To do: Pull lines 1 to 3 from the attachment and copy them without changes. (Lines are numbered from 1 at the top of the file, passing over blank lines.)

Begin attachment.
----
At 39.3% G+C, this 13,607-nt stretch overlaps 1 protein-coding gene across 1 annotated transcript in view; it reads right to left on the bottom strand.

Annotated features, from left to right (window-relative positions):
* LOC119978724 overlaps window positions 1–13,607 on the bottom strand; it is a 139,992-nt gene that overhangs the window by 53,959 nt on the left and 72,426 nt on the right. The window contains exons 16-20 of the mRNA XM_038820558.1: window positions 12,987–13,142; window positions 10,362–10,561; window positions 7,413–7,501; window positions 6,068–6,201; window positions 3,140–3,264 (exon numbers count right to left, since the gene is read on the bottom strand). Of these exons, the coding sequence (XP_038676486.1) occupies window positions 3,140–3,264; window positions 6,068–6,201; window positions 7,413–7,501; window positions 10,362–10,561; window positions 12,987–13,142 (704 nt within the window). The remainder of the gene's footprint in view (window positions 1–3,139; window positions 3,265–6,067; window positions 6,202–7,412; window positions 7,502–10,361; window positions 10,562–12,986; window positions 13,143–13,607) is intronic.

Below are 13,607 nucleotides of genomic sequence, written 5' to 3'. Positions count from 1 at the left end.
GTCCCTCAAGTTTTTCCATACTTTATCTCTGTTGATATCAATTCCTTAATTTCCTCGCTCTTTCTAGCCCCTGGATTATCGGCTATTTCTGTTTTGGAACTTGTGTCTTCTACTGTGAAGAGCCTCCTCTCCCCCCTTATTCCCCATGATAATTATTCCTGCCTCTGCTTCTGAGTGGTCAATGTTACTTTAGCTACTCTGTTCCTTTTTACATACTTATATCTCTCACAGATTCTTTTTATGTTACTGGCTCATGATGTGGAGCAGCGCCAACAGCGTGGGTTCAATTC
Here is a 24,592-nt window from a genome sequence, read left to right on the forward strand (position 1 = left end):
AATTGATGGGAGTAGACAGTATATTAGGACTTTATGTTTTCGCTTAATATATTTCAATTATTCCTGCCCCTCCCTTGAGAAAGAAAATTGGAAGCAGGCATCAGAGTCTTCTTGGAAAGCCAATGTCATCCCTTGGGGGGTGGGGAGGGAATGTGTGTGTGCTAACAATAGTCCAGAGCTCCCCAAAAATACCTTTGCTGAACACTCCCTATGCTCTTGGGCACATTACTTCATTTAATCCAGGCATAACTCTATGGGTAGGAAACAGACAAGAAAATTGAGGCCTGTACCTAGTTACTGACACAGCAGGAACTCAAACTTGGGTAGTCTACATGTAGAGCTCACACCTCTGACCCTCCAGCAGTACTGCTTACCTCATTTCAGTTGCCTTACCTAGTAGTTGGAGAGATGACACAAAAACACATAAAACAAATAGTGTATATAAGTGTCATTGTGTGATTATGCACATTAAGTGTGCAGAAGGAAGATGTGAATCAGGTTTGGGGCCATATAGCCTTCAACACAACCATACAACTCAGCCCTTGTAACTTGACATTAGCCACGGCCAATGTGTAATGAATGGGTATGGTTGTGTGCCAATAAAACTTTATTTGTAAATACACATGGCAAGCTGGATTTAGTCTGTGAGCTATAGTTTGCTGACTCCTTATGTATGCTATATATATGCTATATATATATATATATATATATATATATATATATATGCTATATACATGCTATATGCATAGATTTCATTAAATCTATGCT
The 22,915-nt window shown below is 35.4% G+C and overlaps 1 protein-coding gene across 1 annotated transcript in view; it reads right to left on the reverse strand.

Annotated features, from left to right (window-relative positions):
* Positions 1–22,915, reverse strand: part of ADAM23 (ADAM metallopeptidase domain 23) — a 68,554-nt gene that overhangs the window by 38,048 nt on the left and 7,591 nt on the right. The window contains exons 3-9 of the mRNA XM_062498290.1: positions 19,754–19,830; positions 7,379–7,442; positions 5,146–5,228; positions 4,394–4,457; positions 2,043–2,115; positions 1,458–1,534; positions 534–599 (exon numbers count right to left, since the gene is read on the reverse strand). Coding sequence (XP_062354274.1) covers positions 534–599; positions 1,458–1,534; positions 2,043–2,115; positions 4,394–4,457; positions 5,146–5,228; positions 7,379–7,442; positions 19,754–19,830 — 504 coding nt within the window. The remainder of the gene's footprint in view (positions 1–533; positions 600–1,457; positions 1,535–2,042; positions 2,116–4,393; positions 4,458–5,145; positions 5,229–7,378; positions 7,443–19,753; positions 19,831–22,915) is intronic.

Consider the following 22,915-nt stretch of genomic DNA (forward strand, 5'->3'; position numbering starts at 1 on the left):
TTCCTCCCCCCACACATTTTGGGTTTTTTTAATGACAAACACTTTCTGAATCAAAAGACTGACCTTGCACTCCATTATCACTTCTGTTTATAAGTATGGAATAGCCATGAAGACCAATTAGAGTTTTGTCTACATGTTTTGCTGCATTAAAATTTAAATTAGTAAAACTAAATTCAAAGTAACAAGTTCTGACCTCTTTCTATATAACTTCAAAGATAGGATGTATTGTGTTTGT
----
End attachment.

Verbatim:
At 39.3% G+C, this 13,607-nt stretch overlaps 1 protein-coding gene across 1 annotated transcript in view; it reads right to left on the bottom strand.

Annotated features, from left to right (window-relative positions):
* LOC119978724 overlaps window positions 1–13,607 on the bottom strand; it is a 139,992-nt gene that overhangs the window by 53,959 nt on the left and 72,426 nt on the right. The window contains exons 16-20 of the mRNA XM_038820558.1: window positions 12,987–13,142; window positions 10,362–10,561; window positions 7,413–7,501; window positions 6,068–6,201; window positions 3,140–3,264 (exon numbers count right to left, since the gene is read on the bottom strand). Of these exons, the coding sequence (XP_038676486.1) occupies window positions 3,140–3,264; window positions 6,068–6,201; window positions 7,413–7,501; window positions 10,362–10,561; window positions 12,987–13,142 (704 nt within the window). The remainder of the gene's footprint in view (window positions 1–3,139; window positions 3,265–6,067; window positions 6,202–7,412; window positions 7,502–10,361; window positions 10,562–12,986; window positions 13,143–13,607) is intronic.